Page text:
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Nat Rev Neurol. 2016 Dec;12(12):714-722. doi: 10.1038/nrneurol.2016.166. Epub 2016 Nov 11.

The central vein sign and its clinical evaluation for the diagnosis of multiple sclerosis: a consensus statement from the North American Imaging in Multiple Sclerosis Cooperative.

Author information

  • 1Translational Neuroradiology Section, National Institute of Neurological Disorders and Stroke, NIH, 10 Center Drive MSC 1400, Building 10 Room 5C103, Bethesda, Maryland, USA.
  • 2St. Michael's Hospital, University of Toronto, Ontario, Canada.
  • 3Department of Neurology, Johns Hopkins University, Baltimore, Maryland, USA.
  • 4Department of Diagnostic Radiology, Yale University, New Haven, Connecticut, USA.
  • 5Division of Clinical Neuroscience, University of Nottingham, UK.
  • 6Center for Neurological Imaging, Department of Radiology, Brigham and Women's Hospital, Harvard Medical School, Boston, Massachusetts, USA.
  • 7Department of Radiology and Biomedical Imaging, University of California, San Francisco, California, USA.
  • 8Department of Neurology, Massachusetts General Hospital, Harvard Medical School, Boston, Massachusetts, USA.
  • 9Center for Biomedical Imaging, Department of Radiology, Massachusetts General Hospital, Harvard Medical School, Boston, Massachusetts, USA.
  • 10Department of Neuroscience, Psychology, Drug Research and Child Health, University of Florence, Italy.
  • 11Multiple Sclerosis Research Group, Department of Neurology, University of Texas Health Science Center at Houston, Texas, USA.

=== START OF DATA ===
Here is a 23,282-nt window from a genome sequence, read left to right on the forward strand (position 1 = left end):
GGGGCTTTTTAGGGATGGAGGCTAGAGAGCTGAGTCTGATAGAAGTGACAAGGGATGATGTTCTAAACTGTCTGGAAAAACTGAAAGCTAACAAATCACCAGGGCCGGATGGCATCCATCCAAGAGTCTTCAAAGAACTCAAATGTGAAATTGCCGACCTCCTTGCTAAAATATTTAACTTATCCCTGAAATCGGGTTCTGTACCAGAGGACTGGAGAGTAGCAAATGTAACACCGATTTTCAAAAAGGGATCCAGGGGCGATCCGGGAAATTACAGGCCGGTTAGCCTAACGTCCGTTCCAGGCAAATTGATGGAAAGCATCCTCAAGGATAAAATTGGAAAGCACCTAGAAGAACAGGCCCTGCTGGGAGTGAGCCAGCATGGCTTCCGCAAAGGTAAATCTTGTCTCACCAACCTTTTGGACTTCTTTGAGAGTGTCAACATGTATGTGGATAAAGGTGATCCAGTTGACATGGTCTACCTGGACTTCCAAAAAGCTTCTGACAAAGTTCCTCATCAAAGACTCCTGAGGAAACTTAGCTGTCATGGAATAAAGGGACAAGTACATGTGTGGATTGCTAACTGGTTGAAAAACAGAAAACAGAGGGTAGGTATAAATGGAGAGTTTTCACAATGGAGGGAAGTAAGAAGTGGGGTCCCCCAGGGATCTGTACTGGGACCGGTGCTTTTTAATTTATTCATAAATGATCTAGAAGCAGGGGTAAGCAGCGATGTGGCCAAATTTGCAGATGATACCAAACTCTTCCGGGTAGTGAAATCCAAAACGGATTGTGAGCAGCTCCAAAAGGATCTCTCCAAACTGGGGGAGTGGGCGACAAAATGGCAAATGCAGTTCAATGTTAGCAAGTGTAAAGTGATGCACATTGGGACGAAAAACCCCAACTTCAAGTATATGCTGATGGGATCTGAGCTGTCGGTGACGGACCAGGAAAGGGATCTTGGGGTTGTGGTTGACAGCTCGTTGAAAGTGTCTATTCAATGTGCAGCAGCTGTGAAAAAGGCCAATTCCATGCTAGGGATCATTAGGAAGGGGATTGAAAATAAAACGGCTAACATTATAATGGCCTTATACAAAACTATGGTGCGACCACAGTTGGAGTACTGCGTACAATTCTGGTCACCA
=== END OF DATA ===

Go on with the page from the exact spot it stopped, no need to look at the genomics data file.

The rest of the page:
• 12Mellen Center for MS Treatment and Research, Cleveland Clinic Foundation, Cleveland, Ohio, USA.
  • 13Department of Pediatrics, Division of Neurology, UBC MRI Research Centre, University of British Columbia, Vancouver, Canada.
  • 14Advanced Imaging Research Center, Oregon Health &Science University, Portland, Oregon, USA.
  • 15Department of Biostatistics and Epidemiology, Perelman School of Medicine, University of Pennsylvania, Philadelphia, Pennsylvania, USA.
  • 16Department of Pathology, Stanford University School of Medicine, Stanford, California, USA.
  • 17Department of Neurological Sciences, University of Vermont College of Medicine, Burlington, Vermont, USA.
  • 18Medical Image Analysis Center, University Hospital Basel, Switzerland.
  • 19Buffalo Neuroimaging Analysis Center, Department of Neurology, State University of New York at Buffalo, New York, USA.
  • 20Department of Neurology, Cedars-Sinai Medical Center, Los Angeles, California, USA.
  • 21Multiple Sclerosis Center, Department of Neurology, Keck School of Medicine of the University of Southern California, Los Angeles, California, USA.


Over the past few years, MRI has become an indispensable tool for diagnosing multiple sclerosis (MS). However, the current MRI criteria for MS diagnosis have imperfect sensitivity and specificity. The central vein sign (CVS) has recently been proposed as a novel MRI biomarker to improve the accuracy and speed of MS diagnosis. Evidence indicates that the presence of the CVS in individual lesions can accurately differentiate MS from other diseases that mimic this condition. However, the predictive value of the CVS for the development of clinical MS in patients with suspected demyelinating disease is still unknown. Moreover, the lack of standardization for the definition and imaging of the CVS currently limits its clinical implementation and validation. On the basis of a thorough review of the existing literature on the CVS and the consensus opinion of the members of the North American Imaging in Multiple Sclerosis (NAIMS) Cooperative, this article provides statements and recommendations aimed at helping radiologists and neurologists to better understand, refine, standardize and evaluate the CVS in the diagnosis of MS.

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